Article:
Belonging

Disability Awareness, Allyship and Advocacy

Disability awareness is the foundation for inclusion and  empathy. We practice awareness when we understand that people with disabilities face additional challenges and may experience the same situation as us but very differently. This also includes self-awareness of privilege. Realising that there are gaps in what you know and working to close those gaps is the first step towards awareness.

According to Google Search, inclusion is: “the practice or policy of providing equal access to opportunities and resources for people who might otherwise be excluded or marginalized, such as those who have physical or mental disabilities and members of other minority groups“.

The world health organisation estimates that there are 1 billion people with disabilities around the world, making people with disabilities the world’s largest minority. In the United States alone, 1 in 5 people (20%) have some form of disability in their lifetime. Worldwide:

  • 300 million people are colour blind,

  • 466 million people have hearing loss,

  • 65 million people rely on wheelchairs and

  • 285 million people are visually impaired.

The reason why disability matters and you should care is because it impacts everyone. It impacts the self-identified disabled people (estimated 1 billion people), the non-identified people with disabilities, allies, friends and family of people with disabilities; and everyone. At some point of one’s life, a person will experience temporary, situational, or age-related disabilities.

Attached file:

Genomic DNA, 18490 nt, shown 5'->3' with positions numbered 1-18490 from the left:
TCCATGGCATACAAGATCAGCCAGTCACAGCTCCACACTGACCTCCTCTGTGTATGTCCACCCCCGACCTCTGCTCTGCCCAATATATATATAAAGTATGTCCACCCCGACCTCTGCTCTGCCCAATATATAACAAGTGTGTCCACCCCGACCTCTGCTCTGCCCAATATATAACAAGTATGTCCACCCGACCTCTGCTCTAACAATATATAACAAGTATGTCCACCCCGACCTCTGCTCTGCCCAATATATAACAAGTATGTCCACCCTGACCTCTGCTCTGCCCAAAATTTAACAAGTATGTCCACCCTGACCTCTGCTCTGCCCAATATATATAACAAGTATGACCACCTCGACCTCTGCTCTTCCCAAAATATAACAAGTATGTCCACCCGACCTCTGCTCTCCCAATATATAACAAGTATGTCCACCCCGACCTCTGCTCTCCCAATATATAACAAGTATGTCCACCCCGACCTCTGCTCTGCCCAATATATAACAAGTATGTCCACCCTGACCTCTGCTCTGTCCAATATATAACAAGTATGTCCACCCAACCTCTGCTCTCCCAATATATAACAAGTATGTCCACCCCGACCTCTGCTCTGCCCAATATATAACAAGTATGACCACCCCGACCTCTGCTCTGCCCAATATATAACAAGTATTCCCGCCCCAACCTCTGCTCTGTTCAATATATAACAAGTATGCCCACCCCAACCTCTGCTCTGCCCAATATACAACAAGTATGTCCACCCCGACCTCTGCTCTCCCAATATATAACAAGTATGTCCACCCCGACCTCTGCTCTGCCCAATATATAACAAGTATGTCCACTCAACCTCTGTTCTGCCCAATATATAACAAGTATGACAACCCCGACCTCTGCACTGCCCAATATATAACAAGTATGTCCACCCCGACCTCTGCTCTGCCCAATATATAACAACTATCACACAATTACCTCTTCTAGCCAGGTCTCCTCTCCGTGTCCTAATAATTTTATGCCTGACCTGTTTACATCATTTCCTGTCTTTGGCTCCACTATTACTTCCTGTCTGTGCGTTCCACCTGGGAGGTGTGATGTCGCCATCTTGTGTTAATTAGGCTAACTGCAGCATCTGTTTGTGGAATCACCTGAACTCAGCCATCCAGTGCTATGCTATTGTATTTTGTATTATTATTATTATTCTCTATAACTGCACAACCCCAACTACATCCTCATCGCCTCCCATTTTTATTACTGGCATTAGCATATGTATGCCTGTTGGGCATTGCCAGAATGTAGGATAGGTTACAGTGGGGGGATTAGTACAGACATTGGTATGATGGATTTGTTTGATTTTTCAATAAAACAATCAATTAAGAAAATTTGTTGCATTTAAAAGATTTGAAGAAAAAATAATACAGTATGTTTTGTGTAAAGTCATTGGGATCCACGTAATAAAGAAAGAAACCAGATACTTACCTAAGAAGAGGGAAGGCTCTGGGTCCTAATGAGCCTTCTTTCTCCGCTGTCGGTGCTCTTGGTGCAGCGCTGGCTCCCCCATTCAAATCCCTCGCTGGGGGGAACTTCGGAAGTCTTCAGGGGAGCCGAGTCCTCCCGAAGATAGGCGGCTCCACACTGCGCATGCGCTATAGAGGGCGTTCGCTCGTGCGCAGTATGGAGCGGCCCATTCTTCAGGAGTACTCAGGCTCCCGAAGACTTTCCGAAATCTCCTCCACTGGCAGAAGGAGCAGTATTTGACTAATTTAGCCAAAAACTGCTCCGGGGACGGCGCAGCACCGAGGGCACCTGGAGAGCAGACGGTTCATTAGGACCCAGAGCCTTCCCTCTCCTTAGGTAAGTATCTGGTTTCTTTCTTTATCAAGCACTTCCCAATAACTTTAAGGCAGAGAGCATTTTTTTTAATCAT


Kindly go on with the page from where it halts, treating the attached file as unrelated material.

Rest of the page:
There are several definitions, also called “models”, of disability, which try to discern why people are called, or feel themselves, disabled. The medical model of disability explains that a person is disabled if their body is unable to perform some of its normal functions. This is closely related to the way a doctor might see the world, where a disability is something a person has, a “problem” or “bug” to be “treated” or “mitigated”. This model is easy to understand. It is, however, a flawed model. For example, many people cannot read without glasses, but do not consider themselves disabled or blind. This might serve you as an indicator of where the issue is.

In contrast, the social model of disability holds that a disability is a mismatch between a person’s abilities and needs, and their environment. One way to address disabilities is to change the environment. With the right accommodations, such as glasses, or bicycles designed with specific needs in mind, we can remove the barriers that were making something disabling.

The social model of disability calls for an inclusive or universal design. The inclusive design establishes that when you design well for people with disabilities, you also design well for everybody else. For example, sidewalk curb ramps, allow wheelchair users and people who can’t step easily to cross the street. They also benefit cyclists, and people pushing strollers and luggage.